7 Reasons You Don’t Need A Chinese Website
If you’re getting ready to launch your business in China, you’ll probably have a long list of things to do in preparation.
One of the major tasks is likely to be setting up a Chinese website. As a marketing consultancy based in the UK, we can understand why: it’s key to getting found on Google, reinforcing credibility and driving sales in the west. However, China is a little different.
In this article, we explore some of the reasons you might not need a Chinese website and what you can do instead.
SuperApps provide vital functionality
Many mobile apps provide the tools that businesses need to sell products and services in China. WeChat, for instance, allows companies to build brand awareness by setting up an official profile. They can also create in-app microsites for browsing and buying products via its ‘Mini Programs’ service, while handling payments using WePay. Taobao and Tmall, both owned by Alibaba, similarly allow ecommerce brands to create their own storefronts, with live-chat functionality built in.
Many Chinese apps now allow businesses to claim “verified” status. China is keen to crack down on the availability of counterfeit items, and verified status is a way for brands to prove they are who they say they are.
Search engine confusion
There are lots of search engines to choose from in the Chinese market. Although Baidu is currently dominant, handling more than 70% of search queries, use is declining thanks to over-zealous advertising and poor-quality results. In the meantime, ByteDance, owner of the social platform TikTok, has launched its own search engine, Toutiao Search. If you’re considering launching a Chinese website optimised for Baidu, you may need to reoptimise for a different search engine in coming years.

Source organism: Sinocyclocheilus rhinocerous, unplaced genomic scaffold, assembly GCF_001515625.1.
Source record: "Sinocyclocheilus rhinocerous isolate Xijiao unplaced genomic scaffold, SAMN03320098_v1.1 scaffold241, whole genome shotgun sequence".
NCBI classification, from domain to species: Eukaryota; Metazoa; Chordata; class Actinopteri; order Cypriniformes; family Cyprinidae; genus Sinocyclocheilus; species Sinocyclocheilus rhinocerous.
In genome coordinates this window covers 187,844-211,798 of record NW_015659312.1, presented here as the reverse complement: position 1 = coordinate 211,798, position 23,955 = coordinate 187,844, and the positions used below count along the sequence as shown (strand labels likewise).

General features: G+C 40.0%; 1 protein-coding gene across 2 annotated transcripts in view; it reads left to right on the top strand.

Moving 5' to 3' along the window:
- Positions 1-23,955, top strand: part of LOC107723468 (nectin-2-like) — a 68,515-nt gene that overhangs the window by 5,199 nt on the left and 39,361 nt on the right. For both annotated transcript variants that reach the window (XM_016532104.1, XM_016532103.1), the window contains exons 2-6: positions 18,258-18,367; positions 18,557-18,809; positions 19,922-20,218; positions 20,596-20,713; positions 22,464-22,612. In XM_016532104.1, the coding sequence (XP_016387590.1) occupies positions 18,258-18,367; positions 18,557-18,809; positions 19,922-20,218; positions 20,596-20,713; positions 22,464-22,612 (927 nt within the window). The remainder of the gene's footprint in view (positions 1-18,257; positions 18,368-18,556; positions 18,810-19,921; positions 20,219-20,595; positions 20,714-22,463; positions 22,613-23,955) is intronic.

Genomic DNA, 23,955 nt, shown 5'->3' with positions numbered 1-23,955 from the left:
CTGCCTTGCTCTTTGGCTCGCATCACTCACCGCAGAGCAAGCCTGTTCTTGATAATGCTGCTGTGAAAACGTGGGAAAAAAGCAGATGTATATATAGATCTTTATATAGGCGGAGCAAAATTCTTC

UX best practice
Western web design practices take a back seat in China. Just take a look at Tmall to see what we mean. Website layouts often appear busy and link-heavy, contrary to what you might consider to be best practice. Setting up a presence on an existing platform might be easier, using another their templates and layouts to provide the experience that Chinese users are looking for.
All websites hosted in Mainland China need at least one license (the ICP) to go live on the internet. Getting one of these can be a complicated affair, especially if you don’t have a physical presence in the country. It only tends to be available for Chinese businesses, or joint ventures, where more than 50% is owned by a Chinese business. These complications can be avoided by creating a presence on WeChat, Tmall, JD.com or Taobao.
The Great Firewall
The Great Firewall, officially known as The Golden Shield, was set up to censor and block websites hosted outside of Mainland China. If you can’t get hold of the appropriate licenses, you will be unable to host your website on the mainland. As a result, you may have to resort to hosting in Hong Kong or Taiwan. This is likely to slow your site speed or cause it to be banned altogether.
On the subject of site speed, you should consider that infrastructure in China isn’t as advanced as it is in the west. Internet data transfer speeds lag behind many other countries. This means sites take longer to load – especially if they’re image or video heavy. As with western websites, you’re likely to lose traffic, as users become impatient and bounce away from your site.
In conclusion, the Chinese internet experience is very different to that in the west and there are lots of reasons you might not create a website for this market. If you do, consider launching a scaled back version, with limited functionality and consult with experts in Chinese marketing.